Jaxon's 27-year-old mother, said: 'I was devastated. It was heart breaking because something I always wanted my whole life was happening, but then I was told there was a possibility it might be a stillborn.

'It took all the joy away from me. The happiness that normal women have when they are pregnant - I had none of that.'

The miracle baby survived the pregnancy and was born by caesarian section on August 27, 2014 weighing four pounds.

He spent his first three weeks connected to multiple tubes in a neonatal intensive-care unit in Winnie Palmer Hospital, Florida, as brain surgeons tried to understand his condition.

                           Baby Jaxon visits Boston in August with his parents, Brandon and Brittany

Brandon said: 'It was very emotional. I remember holding him on day two and listening to the doctors say my son would probably never walk, never talk, never know when he's hungry, or never hear or see. They really did not expect him to make it.'

Following multiple hospital visits and a two-month scare of multiple seizures, inconsolable screaming, and feeding tube issues, Jaxon was taken to the emergency room at Boston Children's Hospital, a top U.S. hospital for pediatric neurology, in August..


Microhydranencephaly is a severe abnormality of brain development
1 in 4,859 babies in the U.S. are born with the condition each year, but most die soon after birth
The rare disease can be possibly inherited by a recessive gene
Signs of microhydranencephaly include severe microcephaly, ridges on the scalp, and developmental delays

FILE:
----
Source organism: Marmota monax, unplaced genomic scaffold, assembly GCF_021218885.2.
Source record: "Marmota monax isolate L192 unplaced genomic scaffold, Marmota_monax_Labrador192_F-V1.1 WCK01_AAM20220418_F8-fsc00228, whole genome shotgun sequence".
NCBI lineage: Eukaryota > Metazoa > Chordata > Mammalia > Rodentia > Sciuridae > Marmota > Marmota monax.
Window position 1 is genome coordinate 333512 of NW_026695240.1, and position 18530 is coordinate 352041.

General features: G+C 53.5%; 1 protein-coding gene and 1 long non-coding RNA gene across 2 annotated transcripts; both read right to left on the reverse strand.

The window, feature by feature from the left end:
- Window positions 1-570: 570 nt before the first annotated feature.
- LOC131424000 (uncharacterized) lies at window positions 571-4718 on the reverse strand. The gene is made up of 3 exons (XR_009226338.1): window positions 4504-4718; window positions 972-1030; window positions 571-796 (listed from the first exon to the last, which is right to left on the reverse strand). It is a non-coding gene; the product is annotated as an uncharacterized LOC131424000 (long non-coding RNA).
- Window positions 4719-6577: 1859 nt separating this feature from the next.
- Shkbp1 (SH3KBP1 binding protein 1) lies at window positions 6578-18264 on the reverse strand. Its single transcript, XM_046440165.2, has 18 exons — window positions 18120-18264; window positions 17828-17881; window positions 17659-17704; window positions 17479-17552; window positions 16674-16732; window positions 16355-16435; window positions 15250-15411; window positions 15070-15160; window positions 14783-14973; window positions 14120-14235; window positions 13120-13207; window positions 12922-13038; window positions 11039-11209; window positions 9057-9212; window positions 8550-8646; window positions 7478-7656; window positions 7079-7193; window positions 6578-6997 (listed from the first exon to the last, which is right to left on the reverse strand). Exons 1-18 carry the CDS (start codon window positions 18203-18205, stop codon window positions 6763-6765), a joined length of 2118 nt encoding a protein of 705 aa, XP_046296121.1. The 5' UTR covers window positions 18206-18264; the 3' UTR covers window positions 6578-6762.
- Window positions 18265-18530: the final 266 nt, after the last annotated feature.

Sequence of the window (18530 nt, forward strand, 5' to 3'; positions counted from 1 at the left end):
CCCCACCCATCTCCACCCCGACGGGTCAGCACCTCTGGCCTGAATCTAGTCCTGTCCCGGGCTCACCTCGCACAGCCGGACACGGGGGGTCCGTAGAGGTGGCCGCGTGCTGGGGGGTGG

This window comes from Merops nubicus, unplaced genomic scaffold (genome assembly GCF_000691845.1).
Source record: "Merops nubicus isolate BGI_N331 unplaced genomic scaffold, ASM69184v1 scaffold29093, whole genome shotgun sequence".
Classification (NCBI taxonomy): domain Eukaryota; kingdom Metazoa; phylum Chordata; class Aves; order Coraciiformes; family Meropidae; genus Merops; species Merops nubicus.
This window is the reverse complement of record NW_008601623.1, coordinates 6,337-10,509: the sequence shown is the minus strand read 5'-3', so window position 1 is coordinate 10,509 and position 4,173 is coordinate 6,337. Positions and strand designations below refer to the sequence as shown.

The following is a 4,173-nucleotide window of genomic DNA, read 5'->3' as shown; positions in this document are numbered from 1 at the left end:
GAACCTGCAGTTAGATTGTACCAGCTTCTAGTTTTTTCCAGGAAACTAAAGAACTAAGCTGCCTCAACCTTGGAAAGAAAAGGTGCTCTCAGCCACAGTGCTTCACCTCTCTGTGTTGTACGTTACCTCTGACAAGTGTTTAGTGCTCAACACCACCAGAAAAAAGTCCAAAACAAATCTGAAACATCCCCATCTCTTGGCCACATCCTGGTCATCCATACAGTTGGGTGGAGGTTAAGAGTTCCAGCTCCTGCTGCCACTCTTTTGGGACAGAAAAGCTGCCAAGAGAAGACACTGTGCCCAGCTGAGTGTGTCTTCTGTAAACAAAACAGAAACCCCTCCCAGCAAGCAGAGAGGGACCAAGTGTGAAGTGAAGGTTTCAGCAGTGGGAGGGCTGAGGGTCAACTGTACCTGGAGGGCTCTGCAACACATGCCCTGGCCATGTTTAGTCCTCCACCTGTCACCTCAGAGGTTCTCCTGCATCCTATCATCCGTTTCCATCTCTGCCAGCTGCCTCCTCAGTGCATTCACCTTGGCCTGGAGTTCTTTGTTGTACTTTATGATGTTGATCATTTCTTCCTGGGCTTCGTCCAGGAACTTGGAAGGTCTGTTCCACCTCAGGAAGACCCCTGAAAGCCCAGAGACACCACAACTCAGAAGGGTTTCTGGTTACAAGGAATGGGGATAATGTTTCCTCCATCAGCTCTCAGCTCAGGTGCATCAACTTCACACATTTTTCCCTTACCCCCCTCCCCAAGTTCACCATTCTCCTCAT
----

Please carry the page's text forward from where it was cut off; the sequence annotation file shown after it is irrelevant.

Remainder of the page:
They went in with the unknown and came out with a burst of hope: a true diagnosis – Microhydranencephaly - and new medicine that has since eased Jaxon's condition and made him a lot happier.

Yet Brittany and Brandon still wake up everyday knowing the reality they face - that Jaxon may not be here tomorrow.

Brittany said: 'It is always in the back of my mind. I'm very aware that today maybe his last day. I'm aware tomorrow he may not be here.'

'I try to stay positive 99 per cent of the time but there is that 1 per cent because I know the reality of the situation - that we're probably going to outlive him.'

Brandon's work colleagues set up a GoFundMe page when Jaxon was born to help out the family with the pricey medication and extra expenses.

Nearly $55,000 has been raised by 1,181 donors since then and the outpouring of support is growing day by day.

The inspirational family attend a friend’s wedding in July in Jupiter, Florida

Brandon and Brittany Buell are devout Christians and refused to terminate the pregnancy. Baby Jaxon was born in August 2014

The couple, who are living on only one salary, described the support as 'incredible' and said they 'never dreamed that this would happen.'

Jaxon's father said: 'He thrives with his mom, that one-to-one stimulation that no other therapy can give. If we can keep Brittany at home, giving him that 24/7 care is truly priceless and that's what his account allows us to do.'

Brittany said: 'It's all been so overwhelming in a positive way because we can't go anywhere without someone stopping us, and saying, 'hey, what's your story?' or they would have seen his picture and say, 'hey, look it's Jax Strong!' – his nickname! It's truly incredible the amount of people he has had an impact on.'